"The National Militia Internet," Fowler said.

  A second wire bypassed the desktops and fed a fax machine. It was whirring away to itself and slowly rolling a curl of paper out.

  "The Patriotic Fax Network," Fowler said.

  Reacher nodded and walked closer. The fax machine sat on the counter next to another computer and a large shortwave radio.

  "This is the shadow media," Fowler said. "We depend on all this equipment for the truth about what's going on in America. You can't get the truth any other way. "

  Reacher took a last look around and shrugged.

  "I'm hungry," he said. "That's the truth about me. No dinner and no breakfast. You got someplace with coffee?"

  Fowler looked at him and grinned.

  "Sure," he said. "Mess hall serves all day. What do you think we are? A bunch of savages?"

  He dismissed the six guards and gestured again for Reacher to follow him. The mess hall was next to the communications hut. It was about four times the size, twice as long and twice as wide. Outside, it had a sturdy chimney on the roof, fabricated from bright galvanized metal. Inside, it was full of rough trestle tables in neat lines, simple benches pushed carefully underneath. It smelled of old food and the dusty smell that large communal spaces always have.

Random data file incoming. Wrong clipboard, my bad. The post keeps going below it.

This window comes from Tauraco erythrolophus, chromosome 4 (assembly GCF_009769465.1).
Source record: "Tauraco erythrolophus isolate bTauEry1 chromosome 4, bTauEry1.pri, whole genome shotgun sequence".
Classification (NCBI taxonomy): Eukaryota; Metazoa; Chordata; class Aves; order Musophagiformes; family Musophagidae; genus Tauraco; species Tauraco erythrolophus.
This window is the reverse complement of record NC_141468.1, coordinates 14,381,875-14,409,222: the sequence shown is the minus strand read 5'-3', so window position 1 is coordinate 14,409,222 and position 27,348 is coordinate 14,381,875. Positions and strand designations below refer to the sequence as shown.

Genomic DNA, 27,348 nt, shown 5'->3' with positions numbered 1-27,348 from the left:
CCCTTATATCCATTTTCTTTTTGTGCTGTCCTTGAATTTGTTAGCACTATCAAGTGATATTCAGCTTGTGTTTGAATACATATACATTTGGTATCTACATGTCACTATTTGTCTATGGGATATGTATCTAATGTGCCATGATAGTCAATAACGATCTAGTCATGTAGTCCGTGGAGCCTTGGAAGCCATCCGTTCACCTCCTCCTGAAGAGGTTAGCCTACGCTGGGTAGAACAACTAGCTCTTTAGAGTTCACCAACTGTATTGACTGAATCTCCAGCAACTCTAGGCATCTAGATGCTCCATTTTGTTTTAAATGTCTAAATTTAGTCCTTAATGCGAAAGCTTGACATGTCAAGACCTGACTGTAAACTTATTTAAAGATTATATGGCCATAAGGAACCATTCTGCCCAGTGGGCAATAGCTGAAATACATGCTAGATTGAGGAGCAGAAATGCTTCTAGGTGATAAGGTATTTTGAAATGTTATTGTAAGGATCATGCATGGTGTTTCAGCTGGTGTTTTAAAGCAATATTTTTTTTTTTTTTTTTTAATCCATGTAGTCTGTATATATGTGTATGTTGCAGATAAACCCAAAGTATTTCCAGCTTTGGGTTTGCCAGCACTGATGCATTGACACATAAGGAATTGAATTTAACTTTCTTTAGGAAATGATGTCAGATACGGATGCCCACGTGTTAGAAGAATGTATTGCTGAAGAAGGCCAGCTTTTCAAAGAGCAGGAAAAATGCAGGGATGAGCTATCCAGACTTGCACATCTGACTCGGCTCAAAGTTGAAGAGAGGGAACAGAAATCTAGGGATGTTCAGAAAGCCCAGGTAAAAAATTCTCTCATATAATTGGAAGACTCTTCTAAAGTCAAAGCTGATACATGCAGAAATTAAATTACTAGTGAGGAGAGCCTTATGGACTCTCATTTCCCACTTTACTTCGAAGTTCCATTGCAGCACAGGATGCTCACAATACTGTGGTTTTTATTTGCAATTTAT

There were three women working in there. They were cleaning the tables. They were dressed in olive fatigues, and they all had long, clean hair and plain, unadorned faces, red hands and no jewelry. They paused when Fowler and Reacher walked in. They stopped working and stood together, watching. Reacher recognized one of them from the courtroom. She gave him a cautious nod of greetin
g. Fowler stepped forward.

  "Our guest missed breakfast," he said.

  The cautious woman nodded again.

  "Sure," she said. "What can I get you?"

  "Anything," Reacher said. "As long as it's got coffee with it. "

  "Five minutes," the woman said.

  She led the other two away through a door where the kitchen was bumped out in back. Fowler sat down at a table and Reacher took the bench opposite.

  "Three times a day, this place gets used for meals," Fowler said. "The rest of the time, afternoons and evenings mainly, it gets used as the central meeting place for the community. Beau gets up on the table and tells the folk what needs doing. "

  "Where is Beau right now?" Reacher asked.